Avoid branches in test code

Tests should describe a linear story, as opposed to production code. What things we start with, what we do with them, and what we get. Some call this the Given/When/Then pattern, others the Arrange/Act/Assert pattern. This means that the code should be written as a single thread that can be read with as little mental effort as possible. Devant St Vincent de Paul Although it might seem obvious in simple cases, it also means that, for example, you should avoid loops when initializing your test data:

public void can_limit_search_results_to_5()
{
    // I recommend this over a for-loop
    List list = new ArrayList();
    list.add("string");
    list.add("string");
    list.add("string");
    list.add("string");
    list.add("string");
    list.add("string"); // 6

    Store store = new Store(list);

    assertThat(store.findByName("string")).hasSize(5);
}

Similarly, avoid try/catch blocks. In older versions of JUnit, in order to check that an exception was, you had to write code like this:

public void can_fail_when_searching_on_an_invalid_name() {
    try {
        search.findByName("an invalid name");
        fail();
    }
    catch (RuntimeException e) {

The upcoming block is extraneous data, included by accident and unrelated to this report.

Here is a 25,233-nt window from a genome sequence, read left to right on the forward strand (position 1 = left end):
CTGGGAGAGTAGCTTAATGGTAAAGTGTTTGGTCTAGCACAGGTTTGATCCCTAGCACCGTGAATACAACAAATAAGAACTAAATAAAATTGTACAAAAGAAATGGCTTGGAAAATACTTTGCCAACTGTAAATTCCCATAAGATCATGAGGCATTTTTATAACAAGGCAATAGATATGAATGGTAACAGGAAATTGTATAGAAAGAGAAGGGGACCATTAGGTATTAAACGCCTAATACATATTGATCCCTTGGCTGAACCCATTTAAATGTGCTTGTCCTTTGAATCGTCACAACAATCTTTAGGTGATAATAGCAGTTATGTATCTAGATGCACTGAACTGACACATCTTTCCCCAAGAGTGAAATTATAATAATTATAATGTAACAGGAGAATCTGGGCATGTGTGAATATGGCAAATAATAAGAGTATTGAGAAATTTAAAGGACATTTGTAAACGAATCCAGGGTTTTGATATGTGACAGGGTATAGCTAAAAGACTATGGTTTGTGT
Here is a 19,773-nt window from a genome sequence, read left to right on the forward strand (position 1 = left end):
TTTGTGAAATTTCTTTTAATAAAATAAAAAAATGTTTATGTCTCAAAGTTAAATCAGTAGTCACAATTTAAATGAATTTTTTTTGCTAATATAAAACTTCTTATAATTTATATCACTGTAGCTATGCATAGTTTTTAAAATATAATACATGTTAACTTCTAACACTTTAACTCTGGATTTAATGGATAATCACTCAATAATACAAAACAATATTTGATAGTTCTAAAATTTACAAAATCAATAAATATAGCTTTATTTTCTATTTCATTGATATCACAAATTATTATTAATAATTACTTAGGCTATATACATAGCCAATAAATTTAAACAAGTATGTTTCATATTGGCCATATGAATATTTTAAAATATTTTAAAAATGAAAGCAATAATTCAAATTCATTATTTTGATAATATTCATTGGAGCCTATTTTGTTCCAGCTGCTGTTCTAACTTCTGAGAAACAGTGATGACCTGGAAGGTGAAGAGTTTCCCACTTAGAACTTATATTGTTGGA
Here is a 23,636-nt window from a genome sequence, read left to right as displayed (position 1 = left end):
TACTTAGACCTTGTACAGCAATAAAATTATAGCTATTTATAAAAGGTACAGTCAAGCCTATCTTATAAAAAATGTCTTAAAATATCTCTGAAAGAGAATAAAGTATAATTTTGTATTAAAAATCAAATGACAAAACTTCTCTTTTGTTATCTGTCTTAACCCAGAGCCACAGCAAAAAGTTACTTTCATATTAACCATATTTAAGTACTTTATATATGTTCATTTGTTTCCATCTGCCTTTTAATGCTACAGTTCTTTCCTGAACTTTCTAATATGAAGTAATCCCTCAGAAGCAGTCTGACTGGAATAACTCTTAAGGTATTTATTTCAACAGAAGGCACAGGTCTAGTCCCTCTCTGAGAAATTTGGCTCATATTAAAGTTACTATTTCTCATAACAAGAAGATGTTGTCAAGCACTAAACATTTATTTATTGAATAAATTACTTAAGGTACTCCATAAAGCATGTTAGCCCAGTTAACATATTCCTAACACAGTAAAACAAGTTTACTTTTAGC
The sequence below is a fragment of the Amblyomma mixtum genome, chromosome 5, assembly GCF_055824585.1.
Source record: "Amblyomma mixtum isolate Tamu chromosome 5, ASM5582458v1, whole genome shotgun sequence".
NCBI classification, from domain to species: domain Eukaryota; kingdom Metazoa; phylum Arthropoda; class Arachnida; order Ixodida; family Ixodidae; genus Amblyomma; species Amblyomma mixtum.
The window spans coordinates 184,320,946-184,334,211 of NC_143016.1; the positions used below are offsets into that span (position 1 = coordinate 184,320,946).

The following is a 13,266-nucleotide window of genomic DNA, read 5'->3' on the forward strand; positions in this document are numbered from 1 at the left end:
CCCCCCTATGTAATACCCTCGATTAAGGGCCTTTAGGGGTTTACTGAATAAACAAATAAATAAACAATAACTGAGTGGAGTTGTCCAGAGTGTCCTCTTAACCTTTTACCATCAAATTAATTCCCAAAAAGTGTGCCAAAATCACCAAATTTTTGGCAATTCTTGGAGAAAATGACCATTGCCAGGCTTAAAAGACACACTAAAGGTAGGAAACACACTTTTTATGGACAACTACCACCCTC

// success
    }
}

Since JUnit 4.0, this can be refactored as: @Test(expected = RuntimeException.class) public void can_limit_search_results_to_ten() { search.findByName(“an invalid name”); } This has the added benefit of producing a more explicit error message from JUnit when the test fails. What if you need to check the content of the exception message? JUnit 4 does offer a mechanism for this, but I find it rather cumbersome. I prefer the catch exception library:

public void can_fail_when_searching_on_an_invalid_name() {
    catchException(search).findByName("an invalid name");

    assertThat(caughtException()).isInstanceOf(RuntimeException.class);
    assertThat(caughtException()).hasMessage("Name is invalid");
}

If you understand French and want to hear more about the Catch Exception library, you might be interesting in this podcast episode I recently published. This is an excerpt of a chapter I’m writing for the upcoming CITCON Chronicles book.

About Eric Lefevre-Ardant

Independent technical consultant.
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